There’s no doubt about it: Depression is a real problem. One in every 10 adults reports being depressed and 15 percent of the population will experience depression so severe that it will require treatment at least once in their lifetime.
Depression also continues to be one of the most misunderstood problems of our time with dozens of underlying causes – and yet a large part of the clinical research has only focused on the effects of decreased serotonin levels. Antidepressants are pharmaceuticals that artificially increase serotonin levels. But there are natural ways to boost serotonin that don't come with the debilitating side effects of antidepressants.
In severe cases of mental illness, drugs may be helpful. In most other cases, however, there are viable natural and safe alternatives. These are three of the most reliable (and surprising) natural treatments that I feel very good about recommended.
Just a few generations ago, the majority of the world’s population was involved in agriculture. This resulted in high levels of exposure to bright light, even in the winter months.
Even on cloudy days, outside light intensity can be greater than 1,000 lux (a measure of illumination). That’s a level that is rarely, if ever, achieved indoors! In fact, one study found that people working 30 hours a week averaged an exposure of 1,000 lux for only 30 minutes day in the winter and for just 90 minutes in the summer. Their daily summer light exposure was significantly less than what our ancestors received during the cloudy days of winter. From all indications, we are living in a bright light–deprived society.
Generations ago we lived as farmers and worked outside all day. Now we work in offices and shops, living in a world deprived of bright light. For some people, this can lead to Seasonal Affective Disorder, or seasonal depression. Are you getting enough light?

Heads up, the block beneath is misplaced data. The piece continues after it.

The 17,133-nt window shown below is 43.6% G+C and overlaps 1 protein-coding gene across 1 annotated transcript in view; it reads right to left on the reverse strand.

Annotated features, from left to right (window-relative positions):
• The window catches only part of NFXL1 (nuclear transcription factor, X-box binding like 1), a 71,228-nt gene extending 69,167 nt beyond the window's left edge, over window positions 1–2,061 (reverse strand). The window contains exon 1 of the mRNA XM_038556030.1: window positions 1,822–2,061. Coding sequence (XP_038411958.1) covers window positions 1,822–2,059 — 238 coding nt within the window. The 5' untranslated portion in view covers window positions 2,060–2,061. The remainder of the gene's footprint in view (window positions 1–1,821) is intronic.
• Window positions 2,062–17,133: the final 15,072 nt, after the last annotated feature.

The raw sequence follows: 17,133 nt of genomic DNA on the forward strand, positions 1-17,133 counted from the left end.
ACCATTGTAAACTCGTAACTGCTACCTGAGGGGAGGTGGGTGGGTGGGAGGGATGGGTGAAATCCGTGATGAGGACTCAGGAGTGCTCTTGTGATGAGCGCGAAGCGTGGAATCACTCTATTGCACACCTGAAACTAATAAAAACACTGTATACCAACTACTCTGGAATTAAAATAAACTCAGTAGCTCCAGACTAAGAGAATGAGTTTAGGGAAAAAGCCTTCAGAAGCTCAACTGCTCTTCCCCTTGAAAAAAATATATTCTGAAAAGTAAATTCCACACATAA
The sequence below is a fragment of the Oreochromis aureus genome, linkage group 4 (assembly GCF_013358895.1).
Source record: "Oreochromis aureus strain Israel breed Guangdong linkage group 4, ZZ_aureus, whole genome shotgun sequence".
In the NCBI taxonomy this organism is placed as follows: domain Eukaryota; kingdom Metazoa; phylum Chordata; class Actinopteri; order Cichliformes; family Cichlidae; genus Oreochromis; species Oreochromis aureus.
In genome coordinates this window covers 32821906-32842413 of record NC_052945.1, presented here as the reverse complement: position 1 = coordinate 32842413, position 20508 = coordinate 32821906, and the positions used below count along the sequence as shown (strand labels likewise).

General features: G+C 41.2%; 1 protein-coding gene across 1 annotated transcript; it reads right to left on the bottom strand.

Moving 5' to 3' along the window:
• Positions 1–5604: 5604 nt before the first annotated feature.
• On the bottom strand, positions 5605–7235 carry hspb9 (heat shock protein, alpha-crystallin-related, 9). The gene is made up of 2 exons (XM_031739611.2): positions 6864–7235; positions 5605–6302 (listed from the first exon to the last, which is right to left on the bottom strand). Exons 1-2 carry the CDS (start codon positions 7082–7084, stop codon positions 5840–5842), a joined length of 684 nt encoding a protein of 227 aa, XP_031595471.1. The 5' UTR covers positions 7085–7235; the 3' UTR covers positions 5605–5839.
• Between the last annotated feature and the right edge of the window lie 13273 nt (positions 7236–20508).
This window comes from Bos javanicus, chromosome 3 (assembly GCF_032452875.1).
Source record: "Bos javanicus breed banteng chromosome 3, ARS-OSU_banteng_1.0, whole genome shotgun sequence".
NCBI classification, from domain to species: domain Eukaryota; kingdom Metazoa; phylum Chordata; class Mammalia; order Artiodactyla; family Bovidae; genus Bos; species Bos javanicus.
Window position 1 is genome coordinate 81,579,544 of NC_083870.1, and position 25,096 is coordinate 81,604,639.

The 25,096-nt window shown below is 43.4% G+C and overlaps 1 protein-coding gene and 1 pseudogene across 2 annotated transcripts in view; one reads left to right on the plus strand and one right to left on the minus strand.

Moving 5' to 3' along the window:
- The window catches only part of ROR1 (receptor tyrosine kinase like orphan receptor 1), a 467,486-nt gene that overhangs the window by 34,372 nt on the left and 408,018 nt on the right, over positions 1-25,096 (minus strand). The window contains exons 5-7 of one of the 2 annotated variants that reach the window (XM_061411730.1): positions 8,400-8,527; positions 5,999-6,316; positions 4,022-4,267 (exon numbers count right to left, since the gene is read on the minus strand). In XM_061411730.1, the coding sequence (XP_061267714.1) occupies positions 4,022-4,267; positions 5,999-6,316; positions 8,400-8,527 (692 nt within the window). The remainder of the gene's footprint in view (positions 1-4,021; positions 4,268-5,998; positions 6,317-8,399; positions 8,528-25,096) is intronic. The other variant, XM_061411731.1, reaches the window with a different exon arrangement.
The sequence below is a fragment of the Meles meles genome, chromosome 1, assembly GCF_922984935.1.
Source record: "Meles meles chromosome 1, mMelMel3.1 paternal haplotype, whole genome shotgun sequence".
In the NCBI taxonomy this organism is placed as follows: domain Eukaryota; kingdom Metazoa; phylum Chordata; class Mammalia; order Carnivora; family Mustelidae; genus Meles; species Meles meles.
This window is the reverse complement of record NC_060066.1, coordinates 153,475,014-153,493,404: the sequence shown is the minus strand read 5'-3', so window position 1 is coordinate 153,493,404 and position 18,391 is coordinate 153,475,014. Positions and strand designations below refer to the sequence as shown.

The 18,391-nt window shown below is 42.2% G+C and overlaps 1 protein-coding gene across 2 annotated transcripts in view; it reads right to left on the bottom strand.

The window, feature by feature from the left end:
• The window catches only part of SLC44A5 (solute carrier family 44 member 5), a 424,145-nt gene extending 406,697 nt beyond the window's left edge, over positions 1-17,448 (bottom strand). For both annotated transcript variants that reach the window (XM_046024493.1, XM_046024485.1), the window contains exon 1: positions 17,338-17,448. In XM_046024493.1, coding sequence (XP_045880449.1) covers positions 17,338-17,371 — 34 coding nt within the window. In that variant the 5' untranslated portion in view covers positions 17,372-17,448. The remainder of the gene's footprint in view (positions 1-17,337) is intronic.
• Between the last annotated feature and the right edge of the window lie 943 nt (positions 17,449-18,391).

Bright light exposure is important for treating depression—especially seasonal affective disorder—because it increases levels of the neurotransmitter serotonin. Serotonin is a hormone produced in the pineal gland (in response to light), blood platelets, the central nervous system, and the digestive tract.
Serotonin influences and helps regulate learning, sleep, constriction of blood vessels, appetite, and particularly our mood. It is often referred to as the “feel good” hormone. Many antidepressant medications are designed specifically to increase the levels of neurotransmitters like serotonin in the brain.
Gut bacteria and depression are linked through a very tangible connection—the enteric nervous system (ENS), also known as the “second brain” that controls and regulates our intestinal tract. The ENS is responsible for sending signals between from the brain to the gut—and it helps the gut report back to the brain as well.
About 40 different neurotransmitters that can be found in the brain are also found in the intestinal tract, including 95 percent of all the serotonin found in the body! It has been well established, however, that the nerve signals from the gut to the brain, passing along the vagus nerve, do affect our mood. Stimulating the vagus nerve has been shown to be an affective treatment for depression.